Q2N and S65D Substitutions of Ubiquitin Unravel Functional Significance of the Invariant Residues Gln2 and Ser65
- 143 Downloads
Ubiquitin is a small, globular protein, structure of which has been perfected and conserved through evolution to manage diverse functions in the macromolecular metabolism of eukaryotic cells. Several non-homologous proteins interact with ubiquitin through entirely different motifs. Though the roles of lysines in the multifaceted functions of ubiquitin are well documented, very little is known about the contribution of other residues. In the present study, the importance of two invariant residues, Gln2 and Ser65, have been examined by substituting them with Asn and Asp, respectively, generating single residue variants of ubiquitin UbQ2N and UbS65D. Gln2 and Ser65 form part of parallel G1 β-bulge adjacent to Lys63, a residue involved in DNA repair, cell-cycle regulated protein synthesis and imparting resistance to protein synthesis inhibitors. The secondary structure of variants is similar to that of UbF45W, a structural homologue of wild-type ubiquitin (UbWt). However, there are certain functional differences observed in terms of resistance to cycloheximide, while there are no major differences pertaining to growth under normal conditions, adherence to N-end rule and survival under heat stress. Further, expression of UbQ2N impedes protein degradation by ubiquitin fusion degradation (UFD) pathway. Such differential responses with respect to functions of ubiquitin produced by mutations may be due to interference in the interactions of ubiquitin with selected partner proteins, hint at biomedical implications.
KeywordsUbiquitin Ubiquitin structure Ubiquitin function G1 β bulge of ubiquitin Mutations of ubiquitin Structure–function relations in ubiquitin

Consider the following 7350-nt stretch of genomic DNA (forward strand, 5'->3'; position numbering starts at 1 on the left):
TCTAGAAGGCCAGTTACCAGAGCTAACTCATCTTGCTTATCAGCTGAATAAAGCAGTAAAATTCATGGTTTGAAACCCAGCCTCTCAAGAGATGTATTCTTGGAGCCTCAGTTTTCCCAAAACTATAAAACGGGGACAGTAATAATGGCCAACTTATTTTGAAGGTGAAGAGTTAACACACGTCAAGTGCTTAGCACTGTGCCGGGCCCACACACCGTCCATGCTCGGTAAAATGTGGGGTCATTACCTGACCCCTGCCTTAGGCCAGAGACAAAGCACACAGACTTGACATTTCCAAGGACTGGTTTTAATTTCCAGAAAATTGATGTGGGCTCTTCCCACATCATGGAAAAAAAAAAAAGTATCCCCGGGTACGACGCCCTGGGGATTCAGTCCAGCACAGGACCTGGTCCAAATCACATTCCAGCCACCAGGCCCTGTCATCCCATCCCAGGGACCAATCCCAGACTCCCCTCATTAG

C.R.P. thanks the University Grants Commission, India, for the research grant. The said author is grateful to Prof. Mark Searle and Prof. Daniel Finley for providing plasmids and strains necessary for the study. The author acknowledges the help received from her students Brinda Panchamia and Mrinal Sharma in the preparation of the manuscript.
- 1.Pagano, M. (1997). Cell cycle regulation by ubiquitin pathway. FASEB Journal, 11, 1066–1075.Google Scholar
- 5.Varshavsky, A. (1997). The ubiquitin system. Trends in Biochemical Sciences, 22, 383–387.Google Scholar
- 19.Vijay-kumar, S., Bugg, C. E., & Cook, W. J. (1987). Structure of ubiquitin refined at 1.8 Å resolutions. Journal of Molecular Biology, 194, 513–544.Google Scholar
- 26.Cox, J. P. L., Evans, P. A., Packman, L. C., Williams, D. H., & Wolfson, D. N. (1993). Dissecting the structure of a partially folded protein. Circular dichroism and nuclear magnetic resonance studies of peptides from ubiquitin. Journal of Molecular Biology, 234, 483–492.PubMedCrossRefGoogle Scholar
- 47.Ratnaprabha, C., & Sasidhar, Y. U. (1998). Conformational features of disulfide intact and reduced forms of hen egg white lysozyme in aqueous solution in the presence of trifluoroethanol (TFE): implications for protein folding intermediates. Journal of the Chemical Society Faraday Transactions, 94, 3631–3637.CrossRefGoogle Scholar
- 58.Aviel, S., Winberg, G., Massucci, M., & Ciechanover, A. (2000). Degradation of the Epstein-Barr virus latent membrane protein 1 (LMP1) by the ubiquitin-proteasome pathway. Targeting via ubiquitination of the N-terminal residue. Journal of Biological Chemistry, 275, 23491–23499.PubMedCrossRefGoogle Scholar